A look at New Trier’s next supt. Dr. Paul Sally

A look at New Trier’s next supt. Dr. Paul Sally

Nora Crumley, Chief Editor

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With his glasses perched on the top of his head, his subtle hand motions and his welcoming voice, Dr. Paul Sally looks like a teacher instead of the Associate Superintendent he is.

Makes sense, as Sally was a math teacher at New Trier for ten years before assuming leadership roles; first as math department coordinator in 2004 and then as Assistant Superintendent in 2009 when he was promoted to his current role.

On July 1, Sally will take over for Dr. Linda Yonke who will be retiring after serving 11 years as New Trier’s superintendent.

Sally started at New Trier in 1994, working at the institution in various roles for 23 years. His longevity at New Trier will be an asset as he assumes his new role this coming year.

“One strength that Dr. Sally had is he has been a teacher here, a department chair here, and an assistant sup, so he knows the school very well and his passion for the school and for the students is evident,” Assistant Superintendent Dr. Timothy Hayes said.

His familiarity with the Trevians is not his only strength. Winnetka campus principal Denise Dubravec described Dr. Sally’s ability to bring people together.

“Paul has interesting qualities; he is personable, he is intellectual, he has a tremendous amount of humor and  he is relatable,” Dubravec said. “He gets people to want to work with him, not for him.

When asked about his coworker’s abilities to lead, Hayes described Sally as a committed  learner; an educator who is committed to improvement to looking to ways that make the educational experience better for students.

“He asks very good question and thinks deeply about ideas,” Hayes said. “He has this sort of constant curiosity to learn more, to know more.”

Sally’s curiosity is seen in discussion on future educational initiatives, and although no radical changes will come with this transfer of leadership, Sally is committed to making the educational experience at New Trier strong, effective and beneficial to current and future students.

“We have done a lot of good work on having our students understand their place in the world, and the place of other people. How do we help prepare student to work with all kinds of different people with different perspectives and backgrounds across oceans and in cultures that may look very different from our own?”

Making student versatile in this ever increasing global world is not Sally’s only priority.

He also wants to focus and prioritize student social-emotional health which he sees as a growing concern for New Trier and high schools across the country.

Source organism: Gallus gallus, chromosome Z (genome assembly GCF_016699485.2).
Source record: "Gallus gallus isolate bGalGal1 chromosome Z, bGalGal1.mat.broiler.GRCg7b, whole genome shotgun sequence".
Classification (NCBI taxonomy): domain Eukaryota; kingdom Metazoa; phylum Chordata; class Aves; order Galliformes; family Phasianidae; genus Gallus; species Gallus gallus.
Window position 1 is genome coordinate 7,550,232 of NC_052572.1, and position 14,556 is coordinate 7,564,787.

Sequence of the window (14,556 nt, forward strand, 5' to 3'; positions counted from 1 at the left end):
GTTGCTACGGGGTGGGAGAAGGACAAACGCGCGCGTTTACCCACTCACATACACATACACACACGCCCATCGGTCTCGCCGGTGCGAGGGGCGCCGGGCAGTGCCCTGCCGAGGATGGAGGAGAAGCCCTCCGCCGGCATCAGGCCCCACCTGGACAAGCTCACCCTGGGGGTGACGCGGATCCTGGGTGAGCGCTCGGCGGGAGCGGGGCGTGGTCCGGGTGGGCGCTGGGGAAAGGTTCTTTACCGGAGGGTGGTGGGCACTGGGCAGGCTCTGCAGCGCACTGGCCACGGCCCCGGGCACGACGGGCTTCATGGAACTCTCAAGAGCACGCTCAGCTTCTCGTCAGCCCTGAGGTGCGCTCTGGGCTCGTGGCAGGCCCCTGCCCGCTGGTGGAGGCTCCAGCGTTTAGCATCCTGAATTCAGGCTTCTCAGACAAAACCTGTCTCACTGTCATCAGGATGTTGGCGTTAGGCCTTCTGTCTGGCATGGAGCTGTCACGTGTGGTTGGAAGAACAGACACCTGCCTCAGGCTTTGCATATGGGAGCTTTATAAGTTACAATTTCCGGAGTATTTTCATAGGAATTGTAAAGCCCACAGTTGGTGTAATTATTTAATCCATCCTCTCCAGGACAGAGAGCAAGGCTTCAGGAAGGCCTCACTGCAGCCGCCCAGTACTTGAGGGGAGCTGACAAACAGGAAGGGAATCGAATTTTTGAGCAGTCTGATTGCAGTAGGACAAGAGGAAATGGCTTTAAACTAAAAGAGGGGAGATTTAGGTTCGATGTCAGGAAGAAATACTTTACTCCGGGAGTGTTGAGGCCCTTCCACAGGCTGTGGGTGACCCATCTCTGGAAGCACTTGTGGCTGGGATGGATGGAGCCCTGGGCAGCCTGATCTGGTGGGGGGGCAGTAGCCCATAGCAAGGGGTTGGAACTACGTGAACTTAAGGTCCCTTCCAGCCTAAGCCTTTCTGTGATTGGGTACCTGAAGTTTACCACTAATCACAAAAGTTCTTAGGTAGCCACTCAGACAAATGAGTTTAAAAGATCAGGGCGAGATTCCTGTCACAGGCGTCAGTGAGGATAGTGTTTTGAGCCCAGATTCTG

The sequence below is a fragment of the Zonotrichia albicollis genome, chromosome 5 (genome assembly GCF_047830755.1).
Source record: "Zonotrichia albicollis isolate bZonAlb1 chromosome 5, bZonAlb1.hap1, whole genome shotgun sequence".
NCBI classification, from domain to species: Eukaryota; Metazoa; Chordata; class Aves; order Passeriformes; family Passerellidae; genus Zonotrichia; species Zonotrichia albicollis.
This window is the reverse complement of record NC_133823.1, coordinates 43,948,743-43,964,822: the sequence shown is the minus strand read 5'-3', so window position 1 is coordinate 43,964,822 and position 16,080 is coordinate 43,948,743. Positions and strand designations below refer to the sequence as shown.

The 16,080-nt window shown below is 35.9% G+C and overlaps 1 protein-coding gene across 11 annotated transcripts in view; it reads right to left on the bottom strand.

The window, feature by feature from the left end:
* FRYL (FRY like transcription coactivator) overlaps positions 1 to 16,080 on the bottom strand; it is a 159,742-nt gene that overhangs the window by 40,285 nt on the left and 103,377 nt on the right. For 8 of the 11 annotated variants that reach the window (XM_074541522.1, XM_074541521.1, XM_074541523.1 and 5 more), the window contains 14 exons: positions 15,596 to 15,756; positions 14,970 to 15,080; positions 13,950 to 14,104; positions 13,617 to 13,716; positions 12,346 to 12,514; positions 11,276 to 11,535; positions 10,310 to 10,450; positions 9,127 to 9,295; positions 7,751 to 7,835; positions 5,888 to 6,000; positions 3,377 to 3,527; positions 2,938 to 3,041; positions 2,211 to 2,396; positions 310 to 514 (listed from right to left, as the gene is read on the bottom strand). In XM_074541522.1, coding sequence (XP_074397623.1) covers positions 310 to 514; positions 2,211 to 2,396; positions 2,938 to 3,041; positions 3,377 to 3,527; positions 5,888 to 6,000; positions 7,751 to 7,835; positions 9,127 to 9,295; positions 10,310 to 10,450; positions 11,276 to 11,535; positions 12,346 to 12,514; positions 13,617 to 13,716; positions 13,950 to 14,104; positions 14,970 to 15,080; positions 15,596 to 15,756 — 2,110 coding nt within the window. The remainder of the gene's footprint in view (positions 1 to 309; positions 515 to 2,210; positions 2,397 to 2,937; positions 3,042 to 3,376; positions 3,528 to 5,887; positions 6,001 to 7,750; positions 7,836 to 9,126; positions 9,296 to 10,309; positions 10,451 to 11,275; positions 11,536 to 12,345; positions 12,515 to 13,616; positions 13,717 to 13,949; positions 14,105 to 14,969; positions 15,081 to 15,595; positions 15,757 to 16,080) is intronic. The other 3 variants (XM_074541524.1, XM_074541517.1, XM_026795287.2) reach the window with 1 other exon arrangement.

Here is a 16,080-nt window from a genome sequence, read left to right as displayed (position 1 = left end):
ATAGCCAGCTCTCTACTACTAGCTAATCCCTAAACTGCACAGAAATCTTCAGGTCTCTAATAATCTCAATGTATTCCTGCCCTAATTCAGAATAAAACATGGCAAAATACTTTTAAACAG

Hayes described Sally’s dual approach to education: “Sally has this wonderful balance of understanding the academic and the social-emotional needs of kids and he is able to see how they fit together.”

Sally added, “This is all about the students. Certainly the safety and health of our students is our main concern, specifically the growing stress and anxiety our students face.”

Sally is adamant in making social-emotional health a pillar in the new strategic plan that he will be creating in alliance with the Board of Education. Dr. Sally described the strategic plan as the “big picture plan.”

He explained, “A strategic plan allows an organization to sit back for a moment and make sure that we understand the most important directions that we are going in, and ensuring that those directions are driving our work and our allocation of resources. It can help us bringtogether work that is going on in different areas so that we are all working towards similar objectives.”

The last strategic plan was formed in 2005 and is unresponsive to the needs of students today.

“If you look at 2005 when that strategic plan went in place and you just think about the technology students are dealing with now compared to 2005 its completely different,” Sally said.

“Students have different needs and the school needs to respond to the them.”

Though the strategic plan will be modified, Sally will continue to balance the tradition of excellence while fostering change and educational progress. “Change is a process that involves all constituency,” Sally said.

He continued “There are so many important things that New Trier has developed over the years that were put in place by smart people who had good ideas.  When we make change we have to understand why things were put in place and whether those ideas and areas are still important today.”

Though maintaining New Trier’s academic legacy is a concern for Sally, his main focus is and will always be on the student body.

“My goal, when I start this new position, is to make sure that students know who I am,” Sally said.

“I want to make sure they know that I have an open door to listen to students and their concerns.”

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